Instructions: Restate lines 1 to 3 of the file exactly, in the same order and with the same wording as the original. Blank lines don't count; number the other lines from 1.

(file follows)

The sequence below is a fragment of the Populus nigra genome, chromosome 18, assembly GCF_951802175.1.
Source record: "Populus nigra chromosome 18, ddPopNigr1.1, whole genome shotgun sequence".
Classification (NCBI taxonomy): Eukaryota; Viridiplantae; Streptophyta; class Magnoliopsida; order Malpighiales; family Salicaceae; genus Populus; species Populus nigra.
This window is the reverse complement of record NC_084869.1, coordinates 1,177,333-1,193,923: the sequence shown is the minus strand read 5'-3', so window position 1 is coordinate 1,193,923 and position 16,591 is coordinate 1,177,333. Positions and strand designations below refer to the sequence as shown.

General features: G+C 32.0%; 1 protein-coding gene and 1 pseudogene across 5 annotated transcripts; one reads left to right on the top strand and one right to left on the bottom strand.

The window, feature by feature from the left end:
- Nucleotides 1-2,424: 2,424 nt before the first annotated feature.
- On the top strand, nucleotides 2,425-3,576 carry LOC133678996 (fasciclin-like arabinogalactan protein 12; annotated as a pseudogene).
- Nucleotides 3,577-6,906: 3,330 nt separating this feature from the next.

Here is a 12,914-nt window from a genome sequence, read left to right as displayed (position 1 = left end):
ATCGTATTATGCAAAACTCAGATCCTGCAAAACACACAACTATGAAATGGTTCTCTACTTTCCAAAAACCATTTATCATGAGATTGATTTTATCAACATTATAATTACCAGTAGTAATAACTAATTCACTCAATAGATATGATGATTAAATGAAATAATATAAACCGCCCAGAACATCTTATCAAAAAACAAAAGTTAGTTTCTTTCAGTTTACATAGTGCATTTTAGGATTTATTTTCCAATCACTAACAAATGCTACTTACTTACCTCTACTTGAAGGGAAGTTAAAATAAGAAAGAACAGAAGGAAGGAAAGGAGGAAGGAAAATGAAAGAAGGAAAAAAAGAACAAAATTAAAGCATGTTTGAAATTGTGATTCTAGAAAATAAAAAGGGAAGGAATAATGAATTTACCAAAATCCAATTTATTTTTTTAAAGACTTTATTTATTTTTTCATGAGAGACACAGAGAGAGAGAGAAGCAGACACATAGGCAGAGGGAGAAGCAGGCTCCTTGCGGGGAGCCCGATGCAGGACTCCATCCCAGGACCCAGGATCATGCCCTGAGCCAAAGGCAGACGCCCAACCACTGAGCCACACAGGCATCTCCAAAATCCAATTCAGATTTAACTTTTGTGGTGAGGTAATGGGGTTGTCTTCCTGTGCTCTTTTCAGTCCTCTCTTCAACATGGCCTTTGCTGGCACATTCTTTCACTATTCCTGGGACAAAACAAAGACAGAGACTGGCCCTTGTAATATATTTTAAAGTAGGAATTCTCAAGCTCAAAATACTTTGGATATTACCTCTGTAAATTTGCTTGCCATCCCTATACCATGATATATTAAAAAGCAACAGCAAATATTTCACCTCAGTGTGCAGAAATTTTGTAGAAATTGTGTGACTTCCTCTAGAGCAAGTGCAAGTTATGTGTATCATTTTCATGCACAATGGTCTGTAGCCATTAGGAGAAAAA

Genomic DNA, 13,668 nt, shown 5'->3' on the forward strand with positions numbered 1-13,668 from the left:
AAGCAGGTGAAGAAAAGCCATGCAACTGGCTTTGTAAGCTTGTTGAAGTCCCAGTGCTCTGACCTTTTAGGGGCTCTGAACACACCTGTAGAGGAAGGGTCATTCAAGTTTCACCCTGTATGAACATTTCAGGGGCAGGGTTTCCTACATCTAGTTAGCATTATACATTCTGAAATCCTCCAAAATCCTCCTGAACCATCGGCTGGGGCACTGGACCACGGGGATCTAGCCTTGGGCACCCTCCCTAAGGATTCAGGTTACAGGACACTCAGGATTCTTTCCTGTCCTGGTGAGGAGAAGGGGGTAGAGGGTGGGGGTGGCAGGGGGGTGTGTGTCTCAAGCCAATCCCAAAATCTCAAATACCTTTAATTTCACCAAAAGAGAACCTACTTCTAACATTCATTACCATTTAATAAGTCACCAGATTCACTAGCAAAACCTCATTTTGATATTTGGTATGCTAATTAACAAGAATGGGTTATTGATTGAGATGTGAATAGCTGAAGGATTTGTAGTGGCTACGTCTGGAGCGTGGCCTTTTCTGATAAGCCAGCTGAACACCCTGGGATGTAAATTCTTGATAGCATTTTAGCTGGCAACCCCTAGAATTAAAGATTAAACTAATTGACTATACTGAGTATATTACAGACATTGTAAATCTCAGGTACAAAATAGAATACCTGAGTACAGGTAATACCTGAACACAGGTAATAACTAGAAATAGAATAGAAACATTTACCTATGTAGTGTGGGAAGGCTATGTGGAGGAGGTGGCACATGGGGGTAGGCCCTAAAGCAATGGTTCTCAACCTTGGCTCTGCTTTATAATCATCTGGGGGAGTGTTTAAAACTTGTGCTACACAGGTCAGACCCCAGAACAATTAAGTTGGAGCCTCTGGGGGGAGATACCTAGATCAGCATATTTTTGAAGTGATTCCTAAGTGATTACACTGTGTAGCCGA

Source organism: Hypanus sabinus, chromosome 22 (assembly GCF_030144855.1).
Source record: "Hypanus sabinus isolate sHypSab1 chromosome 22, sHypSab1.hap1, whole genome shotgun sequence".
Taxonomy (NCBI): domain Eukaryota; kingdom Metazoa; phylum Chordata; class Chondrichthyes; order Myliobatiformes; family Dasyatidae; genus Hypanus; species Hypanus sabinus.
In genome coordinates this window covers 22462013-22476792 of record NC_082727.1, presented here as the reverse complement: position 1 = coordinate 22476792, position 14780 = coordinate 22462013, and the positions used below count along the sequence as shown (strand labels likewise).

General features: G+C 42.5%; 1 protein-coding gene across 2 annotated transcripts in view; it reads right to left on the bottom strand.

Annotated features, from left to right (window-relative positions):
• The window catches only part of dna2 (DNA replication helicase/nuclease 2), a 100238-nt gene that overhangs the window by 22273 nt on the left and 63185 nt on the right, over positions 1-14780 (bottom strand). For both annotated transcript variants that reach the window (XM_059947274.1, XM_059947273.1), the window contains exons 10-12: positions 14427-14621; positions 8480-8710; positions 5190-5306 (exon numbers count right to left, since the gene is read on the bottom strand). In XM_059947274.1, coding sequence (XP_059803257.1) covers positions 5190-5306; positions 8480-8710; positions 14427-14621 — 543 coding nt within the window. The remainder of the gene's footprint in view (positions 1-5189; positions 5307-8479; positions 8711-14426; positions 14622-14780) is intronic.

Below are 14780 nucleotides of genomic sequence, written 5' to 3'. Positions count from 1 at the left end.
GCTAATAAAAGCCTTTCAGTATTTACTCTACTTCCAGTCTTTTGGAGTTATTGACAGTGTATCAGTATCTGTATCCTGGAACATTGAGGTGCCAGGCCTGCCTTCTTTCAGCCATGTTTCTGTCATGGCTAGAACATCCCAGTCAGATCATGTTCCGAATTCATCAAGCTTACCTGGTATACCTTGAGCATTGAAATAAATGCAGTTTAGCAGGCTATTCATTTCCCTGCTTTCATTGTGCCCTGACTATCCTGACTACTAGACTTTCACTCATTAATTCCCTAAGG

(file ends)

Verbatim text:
The sequence below is a fragment of the Populus nigra genome, chromosome 18, assembly GCF_951802175.1.
Source record: "Populus nigra chromosome 18, ddPopNigr1.1, whole genome shotgun sequence".
Classification (NCBI taxonomy): Eukaryota; Viridiplantae; Streptophyta; class Magnoliopsida; order Malpighiales; family Salicaceae; genus Populus; species Populus nigra.